Ditto Festival puts classical at the forefront
Classical music has long been considered a genre difficult for the younger generation to enjoy. However, through the annual Ditto Festival, violist and music director Richard Yongjae O’Neill, as well as many other talented young musicians, have proven the beauty and charm of classical music time and time again.
The festival’s name comes from O’Neill’s classical ensemble Ditto. The festival is centered on the ensemble, though it also introduces various up-and-coming classical musicians.
This year marks the 10th annual Ditto Festival, which is taking place in various cities around the country, including Ansan, Gyeonggi. The theme of this year’s festival is “Be the original.”
“‘Be the original’ is the sort of a prompt to say this is all about the music and the programs,” explained O’Neill.
The violist highlighted the growing popularity of classical music in Korea. “Today, I see the concert calendar in Seoul, and it’s packed,” said O’Neill.
He added, “There are so many ensembles, so many concerts and so many artists that are entrepreneurial, and I congratulate them. I say that’s a testament to [the fact that] there is a new community and a new hunger for chamber music.”
The festival in Ansan, which is being held at the Ansan Arts Center, features many prominent musicians. It kicked off on June 8 with a performance from cellist Mun Tae-guk and pianist Han Chi-ho. On June 9, Clarinetist Kim Han and pianist Kim Jae-won filled the stage with Schumann’s Fantasiestucke Op. 73, Brahms’ Clarinet Sonata No. 1 in F minor Op. 120 No. 1 and many more pieces. The second-to-last concert in Ansan will feature O’Neill himself along with renowned pianist Lim Dong-hyek on June 15.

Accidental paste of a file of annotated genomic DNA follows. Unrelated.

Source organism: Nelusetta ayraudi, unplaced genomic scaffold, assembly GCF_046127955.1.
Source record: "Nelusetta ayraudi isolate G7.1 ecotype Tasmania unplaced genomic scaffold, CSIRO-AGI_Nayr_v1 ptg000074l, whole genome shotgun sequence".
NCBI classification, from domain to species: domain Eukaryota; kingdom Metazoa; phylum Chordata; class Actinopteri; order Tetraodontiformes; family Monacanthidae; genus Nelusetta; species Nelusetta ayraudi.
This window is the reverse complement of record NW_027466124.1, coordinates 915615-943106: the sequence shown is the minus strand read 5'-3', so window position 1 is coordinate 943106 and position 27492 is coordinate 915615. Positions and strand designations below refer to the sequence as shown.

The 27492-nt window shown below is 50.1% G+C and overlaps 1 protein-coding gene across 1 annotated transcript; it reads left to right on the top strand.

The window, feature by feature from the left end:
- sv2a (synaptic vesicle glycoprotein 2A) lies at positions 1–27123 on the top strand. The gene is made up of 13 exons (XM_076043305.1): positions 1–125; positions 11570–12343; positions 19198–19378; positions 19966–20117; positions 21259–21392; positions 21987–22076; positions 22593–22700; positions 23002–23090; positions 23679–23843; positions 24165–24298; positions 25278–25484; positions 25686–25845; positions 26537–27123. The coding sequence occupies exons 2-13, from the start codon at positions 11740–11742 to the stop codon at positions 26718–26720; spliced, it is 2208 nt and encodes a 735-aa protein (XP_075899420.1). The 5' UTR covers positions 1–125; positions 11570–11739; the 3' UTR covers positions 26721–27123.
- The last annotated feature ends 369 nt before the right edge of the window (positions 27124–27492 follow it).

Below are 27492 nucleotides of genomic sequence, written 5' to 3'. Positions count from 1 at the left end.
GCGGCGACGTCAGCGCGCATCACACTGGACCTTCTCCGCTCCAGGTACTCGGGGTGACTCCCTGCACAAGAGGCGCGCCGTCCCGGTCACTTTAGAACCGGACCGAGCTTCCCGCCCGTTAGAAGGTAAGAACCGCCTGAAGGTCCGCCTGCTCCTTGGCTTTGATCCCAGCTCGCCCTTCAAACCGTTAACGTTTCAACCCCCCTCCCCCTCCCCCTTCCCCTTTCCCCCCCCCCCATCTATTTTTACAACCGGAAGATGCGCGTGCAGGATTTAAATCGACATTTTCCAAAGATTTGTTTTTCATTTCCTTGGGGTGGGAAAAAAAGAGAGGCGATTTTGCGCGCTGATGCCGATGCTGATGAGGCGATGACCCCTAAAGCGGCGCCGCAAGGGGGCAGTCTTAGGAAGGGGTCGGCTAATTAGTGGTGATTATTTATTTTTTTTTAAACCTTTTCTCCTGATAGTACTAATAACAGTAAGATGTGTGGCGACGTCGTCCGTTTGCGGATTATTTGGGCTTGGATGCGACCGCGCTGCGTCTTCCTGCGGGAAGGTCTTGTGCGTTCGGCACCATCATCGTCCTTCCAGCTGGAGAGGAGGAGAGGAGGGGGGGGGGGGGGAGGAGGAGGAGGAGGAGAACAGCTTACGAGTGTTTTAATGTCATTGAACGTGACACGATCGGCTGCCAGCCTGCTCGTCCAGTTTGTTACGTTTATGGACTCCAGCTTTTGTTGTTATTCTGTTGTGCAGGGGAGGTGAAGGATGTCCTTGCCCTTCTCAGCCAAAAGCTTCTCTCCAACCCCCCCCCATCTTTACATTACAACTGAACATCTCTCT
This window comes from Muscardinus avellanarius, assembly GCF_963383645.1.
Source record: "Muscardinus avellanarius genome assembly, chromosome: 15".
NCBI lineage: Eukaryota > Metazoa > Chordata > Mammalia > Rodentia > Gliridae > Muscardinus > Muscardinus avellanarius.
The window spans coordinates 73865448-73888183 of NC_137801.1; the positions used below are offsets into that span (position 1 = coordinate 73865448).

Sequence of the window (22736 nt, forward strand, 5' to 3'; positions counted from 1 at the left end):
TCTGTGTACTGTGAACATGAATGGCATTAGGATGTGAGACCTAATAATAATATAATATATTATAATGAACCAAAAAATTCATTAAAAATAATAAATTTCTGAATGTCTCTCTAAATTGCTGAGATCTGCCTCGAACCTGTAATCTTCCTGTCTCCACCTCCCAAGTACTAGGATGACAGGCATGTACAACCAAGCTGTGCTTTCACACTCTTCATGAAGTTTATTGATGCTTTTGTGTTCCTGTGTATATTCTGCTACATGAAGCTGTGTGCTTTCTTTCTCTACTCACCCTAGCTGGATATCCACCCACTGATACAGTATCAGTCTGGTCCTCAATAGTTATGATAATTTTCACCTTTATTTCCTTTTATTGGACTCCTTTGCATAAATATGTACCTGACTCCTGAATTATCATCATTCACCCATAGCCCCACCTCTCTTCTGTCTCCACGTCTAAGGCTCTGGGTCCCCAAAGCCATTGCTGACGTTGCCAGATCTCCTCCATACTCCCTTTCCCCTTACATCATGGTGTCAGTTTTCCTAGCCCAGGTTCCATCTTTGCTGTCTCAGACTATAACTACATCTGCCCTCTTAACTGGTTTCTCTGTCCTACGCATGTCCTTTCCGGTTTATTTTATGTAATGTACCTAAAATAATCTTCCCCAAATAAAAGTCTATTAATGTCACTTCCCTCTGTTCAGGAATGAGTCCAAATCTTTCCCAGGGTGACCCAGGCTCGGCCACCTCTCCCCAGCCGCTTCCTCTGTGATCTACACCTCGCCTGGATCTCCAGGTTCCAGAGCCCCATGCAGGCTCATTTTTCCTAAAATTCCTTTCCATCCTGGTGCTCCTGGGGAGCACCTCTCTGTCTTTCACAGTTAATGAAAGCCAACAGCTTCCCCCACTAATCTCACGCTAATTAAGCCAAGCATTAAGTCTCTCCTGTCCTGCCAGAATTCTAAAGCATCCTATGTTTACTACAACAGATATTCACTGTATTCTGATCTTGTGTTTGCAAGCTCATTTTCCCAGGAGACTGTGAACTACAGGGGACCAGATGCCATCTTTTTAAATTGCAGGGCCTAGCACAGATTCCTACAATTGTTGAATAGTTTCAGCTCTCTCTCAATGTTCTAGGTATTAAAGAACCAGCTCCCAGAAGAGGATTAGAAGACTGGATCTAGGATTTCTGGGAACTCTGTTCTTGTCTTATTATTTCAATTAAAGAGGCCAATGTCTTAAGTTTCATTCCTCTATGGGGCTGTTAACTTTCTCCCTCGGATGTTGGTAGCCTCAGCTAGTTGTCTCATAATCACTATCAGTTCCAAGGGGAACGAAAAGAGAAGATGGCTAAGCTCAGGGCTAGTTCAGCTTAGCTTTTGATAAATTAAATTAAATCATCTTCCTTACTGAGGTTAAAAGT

The two musicians will perform famous numbers by Schubert, Brahms and Beethoven.
“The music of Beethoven. I might argue [Beethoven] believed [music] was the ultimate expression of all in his quest for humanity and brotherhood and peace. I agree with him,” said O’Neill. “So our program focuses on Op. 69 Sonata, which was written in the midst of Beethoven’s most glorious and unbelievable period of masterpiece after masterpiece.”
“There are Schubert and Brahms pieces,” O’Neill continued. “Brahms Viola Sonata Op. 120 No. 2 in E Flat Major is a personal favorite of mine, and one that I had been frightened to perform in public. I feel like Brahms’ language is very similar to Beethoven.”
The last day of the Ditto festival in Ansan will close with a performance from the new season of Ensemble Ditto, which is made up of O’Neill, violinists Daniel Chong and Tseng Yu-chien, cellist Mun, clarinetist Kim and pianist Steven Lin. The ensemble hopes to bring the focus back to music with their three pieces - Contrasts by Barok, Shostakovich’s Piano Trio No. 2 in E minor Op. 67 and the Piano Quartet No. 2 in A major Op. 26 by Brahms.
BY SUNG JI-EUN [firstname.lastname@example.org]